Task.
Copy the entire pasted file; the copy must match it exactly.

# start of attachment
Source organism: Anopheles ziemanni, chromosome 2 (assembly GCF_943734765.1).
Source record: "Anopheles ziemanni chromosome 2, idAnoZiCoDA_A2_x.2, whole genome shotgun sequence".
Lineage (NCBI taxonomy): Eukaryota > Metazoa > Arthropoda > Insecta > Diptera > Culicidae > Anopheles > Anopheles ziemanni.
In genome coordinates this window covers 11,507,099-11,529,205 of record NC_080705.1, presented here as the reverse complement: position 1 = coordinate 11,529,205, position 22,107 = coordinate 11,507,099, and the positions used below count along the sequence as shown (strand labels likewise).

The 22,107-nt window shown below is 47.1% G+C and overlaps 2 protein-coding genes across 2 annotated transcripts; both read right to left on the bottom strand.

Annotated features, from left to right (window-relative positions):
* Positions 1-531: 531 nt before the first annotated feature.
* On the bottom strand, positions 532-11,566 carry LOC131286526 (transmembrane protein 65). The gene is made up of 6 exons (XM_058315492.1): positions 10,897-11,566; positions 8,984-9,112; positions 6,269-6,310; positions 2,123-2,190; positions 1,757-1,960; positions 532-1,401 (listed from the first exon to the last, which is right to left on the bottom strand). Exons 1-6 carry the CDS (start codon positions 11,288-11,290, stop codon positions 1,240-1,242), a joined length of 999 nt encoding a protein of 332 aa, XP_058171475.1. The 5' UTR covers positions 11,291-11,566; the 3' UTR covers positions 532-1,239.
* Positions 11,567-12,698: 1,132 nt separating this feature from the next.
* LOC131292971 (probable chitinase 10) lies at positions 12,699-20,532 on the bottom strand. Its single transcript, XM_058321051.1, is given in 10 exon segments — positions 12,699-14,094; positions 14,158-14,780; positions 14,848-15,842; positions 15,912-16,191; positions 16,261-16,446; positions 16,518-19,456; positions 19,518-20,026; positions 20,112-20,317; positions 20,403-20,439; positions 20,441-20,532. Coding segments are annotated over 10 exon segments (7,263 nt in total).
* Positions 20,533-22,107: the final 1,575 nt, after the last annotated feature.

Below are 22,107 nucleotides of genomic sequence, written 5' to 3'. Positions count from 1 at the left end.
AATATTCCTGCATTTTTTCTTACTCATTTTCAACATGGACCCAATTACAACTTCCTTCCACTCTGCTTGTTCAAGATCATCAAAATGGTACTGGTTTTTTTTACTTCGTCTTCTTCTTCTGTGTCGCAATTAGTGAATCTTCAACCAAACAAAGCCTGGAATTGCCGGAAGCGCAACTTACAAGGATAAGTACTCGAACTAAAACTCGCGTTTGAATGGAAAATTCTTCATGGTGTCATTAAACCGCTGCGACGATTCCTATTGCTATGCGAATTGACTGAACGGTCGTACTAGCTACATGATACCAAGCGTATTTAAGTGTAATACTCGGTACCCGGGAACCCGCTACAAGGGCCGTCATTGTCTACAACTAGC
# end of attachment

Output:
Source organism: Anopheles ziemanni, chromosome 2 (assembly GCF_943734765.1).
Source record: "Anopheles ziemanni chromosome 2, idAnoZiCoDA_A2_x.2, whole genome shotgun sequence".
Lineage (NCBI taxonomy): Eukaryota > Metazoa > Arthropoda > Insecta > Diptera > Culicidae > Anopheles > Anopheles ziemanni.
In genome coordinates this window covers 11,507,099-11,529,205 of record NC_080705.1, presented here as the reverse complement: position 1 = coordinate 11,529,205, position 22,107 = coordinate 11,507,099, and the positions used below count along the sequence as shown (strand labels likewise).

The 22,107-nt window shown below is 47.1% G+C and overlaps 2 protein-coding genes across 2 annotated transcripts; both read right to left on the bottom strand.

Annotated features, from left to right (window-relative positions):
* Positions 1-531: 531 nt before the first annotated feature.
* On the bottom strand, positions 532-11,566 carry LOC131286526 (transmembrane protein 65). The gene is made up of 6 exons (XM_058315492.1): positions 10,897-11,566; positions 8,984-9,112; positions 6,269-6,310; positions 2,123-2,190; positions 1,757-1,960; positions 532-1,401 (listed from the first exon to the last, which is right to left on the bottom strand). Exons 1-6 carry the CDS (start codon positions 11,288-11,290, stop codon positions 1,240-1,242), a joined length of 999 nt encoding a protein of 332 aa, XP_058171475.1. The 5' UTR covers positions 11,291-11,566; the 3' UTR covers positions 532-1,239.
* Positions 11,567-12,698: 1,132 nt separating this feature from the next.
* LOC131292971 (probable chitinase 10) lies at positions 12,699-20,532 on the bottom strand. Its single transcript, XM_058321051.1, is given in 10 exon segments — positions 12,699-14,094; positions 14,158-14,780; positions 14,848-15,842; positions 15,912-16,191; positions 16,261-16,446; positions 16,518-19,456; positions 19,518-20,026; positions 20,112-20,317; positions 20,403-20,439; positions 20,441-20,532. Coding segments are annotated over 10 exon segments (7,263 nt in total).
* Positions 20,533-22,107: the final 1,575 nt, after the last annotated feature.

Below are 22,107 nucleotides of genomic sequence, written 5' to 3'. Positions count from 1 at the left end.
AATATTCCTGCATTTTTTCTTACTCATTTTCAACATGGACCCAATTACAACTTCCTTCCACTCTGCTTGTTCAAGATCATCAAAATGGTACTGGTTTTTTTTACTTCGTCTTCTTCTTCTGTGTCGCAATTAGTGAATCTTCAACCAAACAAAGCCTGGAATTGCCGGAAGCGCAACTTACAAGGATAAGTACTCGAACTAAAACTCGCGTTTGAATGGAAAATTCTTCATGGTGTCATTAAACCGCTGCGACGATTCCTATTGCTATGCGAATTGACTGAACGGTCGTACTAGCTACATGATACCAAGCGTATTTAAGTGTAATACTCGGTACCCGGGAACCCGCTACAAGGGCCGTCATTGTCTACAACTAGC